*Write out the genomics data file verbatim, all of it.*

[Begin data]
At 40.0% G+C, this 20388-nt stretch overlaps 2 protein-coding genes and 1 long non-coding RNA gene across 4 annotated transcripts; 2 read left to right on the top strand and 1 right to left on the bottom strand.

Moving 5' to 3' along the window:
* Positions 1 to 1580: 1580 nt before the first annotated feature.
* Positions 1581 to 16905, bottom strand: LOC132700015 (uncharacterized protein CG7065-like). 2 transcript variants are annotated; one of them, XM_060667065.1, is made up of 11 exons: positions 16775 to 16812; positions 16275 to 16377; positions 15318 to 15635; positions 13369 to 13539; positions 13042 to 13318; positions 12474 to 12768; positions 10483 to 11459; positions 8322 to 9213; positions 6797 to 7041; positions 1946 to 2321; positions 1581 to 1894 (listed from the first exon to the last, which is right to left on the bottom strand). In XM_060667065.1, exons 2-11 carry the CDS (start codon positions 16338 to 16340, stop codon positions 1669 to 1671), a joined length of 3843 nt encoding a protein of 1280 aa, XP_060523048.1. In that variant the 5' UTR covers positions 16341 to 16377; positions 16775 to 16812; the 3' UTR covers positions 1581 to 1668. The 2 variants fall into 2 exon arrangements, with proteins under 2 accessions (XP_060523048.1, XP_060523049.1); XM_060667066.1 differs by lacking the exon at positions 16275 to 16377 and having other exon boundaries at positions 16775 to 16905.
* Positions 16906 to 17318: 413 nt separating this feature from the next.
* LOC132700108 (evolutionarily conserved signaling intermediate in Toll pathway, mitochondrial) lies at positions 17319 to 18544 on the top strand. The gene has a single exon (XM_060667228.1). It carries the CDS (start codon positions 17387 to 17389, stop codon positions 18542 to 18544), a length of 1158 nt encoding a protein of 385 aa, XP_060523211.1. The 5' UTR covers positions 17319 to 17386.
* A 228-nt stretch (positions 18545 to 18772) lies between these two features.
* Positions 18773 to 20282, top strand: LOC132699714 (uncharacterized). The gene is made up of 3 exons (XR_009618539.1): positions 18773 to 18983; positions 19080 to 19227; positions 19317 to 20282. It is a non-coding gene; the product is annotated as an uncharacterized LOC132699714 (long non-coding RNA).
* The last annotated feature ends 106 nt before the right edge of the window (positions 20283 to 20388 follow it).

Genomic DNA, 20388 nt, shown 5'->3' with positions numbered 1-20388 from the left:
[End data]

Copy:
At 40.0% G+C, this 20388-nt stretch overlaps 2 protein-coding genes and 1 long non-coding RNA gene across 4 annotated transcripts; 2 read left to right on the top strand and 1 right to left on the bottom strand.

Moving 5' to 3' along the window:
* Positions 1 to 1580: 1580 nt before the first annotated feature.
* Positions 1581 to 16905, bottom strand: LOC132700015 (uncharacterized protein CG7065-like). 2 transcript variants are annotated; one of them, XM_060667065.1, is made up of 11 exons: positions 16775 to 16812; positions 16275 to 16377; positions 15318 to 15635; positions 13369 to 13539; positions 13042 to 13318; positions 12474 to 12768; positions 10483 to 11459; positions 8322 to 9213; positions 6797 to 7041; positions 1946 to 2321; positions 1581 to 1894 (listed from the first exon to the last, which is right to left on the bottom strand). In XM_060667065.1, exons 2-11 carry the CDS (start codon positions 16338 to 16340, stop codon positions 1669 to 1671), a joined length of 3843 nt encoding a protein of 1280 aa, XP_060523048.1. In that variant the 5' UTR covers positions 16341 to 16377; positions 16775 to 16812; the 3' UTR covers positions 1581 to 1668. The 2 variants fall into 2 exon arrangements, with proteins under 2 accessions (XP_060523048.1, XP_060523049.1); XM_060667066.1 differs by lacking the exon at positions 16275 to 16377 and having other exon boundaries at positions 16775 to 16905.
* Positions 16906 to 17318: 413 nt separating this feature from the next.
* LOC132700108 (evolutionarily conserved signaling intermediate in Toll pathway, mitochondrial) lies at positions 17319 to 18544 on the top strand. The gene has a single exon (XM_060667228.1). It carries the CDS (start codon positions 17387 to 17389, stop codon positions 18542 to 18544), a length of 1158 nt encoding a protein of 385 aa, XP_060523211.1. The 5' UTR covers positions 17319 to 17386.
* A 228-nt stretch (positions 18545 to 18772) lies between these two features.
* Positions 18773 to 20282, top strand: LOC132699714 (uncharacterized). The gene is made up of 3 exons (XR_009618539.1): positions 18773 to 18983; positions 19080 to 19227; positions 19317 to 20282. It is a non-coding gene; the product is annotated as an uncharacterized LOC132699714 (long non-coding RNA).
* The last annotated feature ends 106 nt before the right edge of the window (positions 20283 to 20388 follow it).

Genomic DNA, 20388 nt, shown 5'->3' with positions numbered 1-20388 from the left: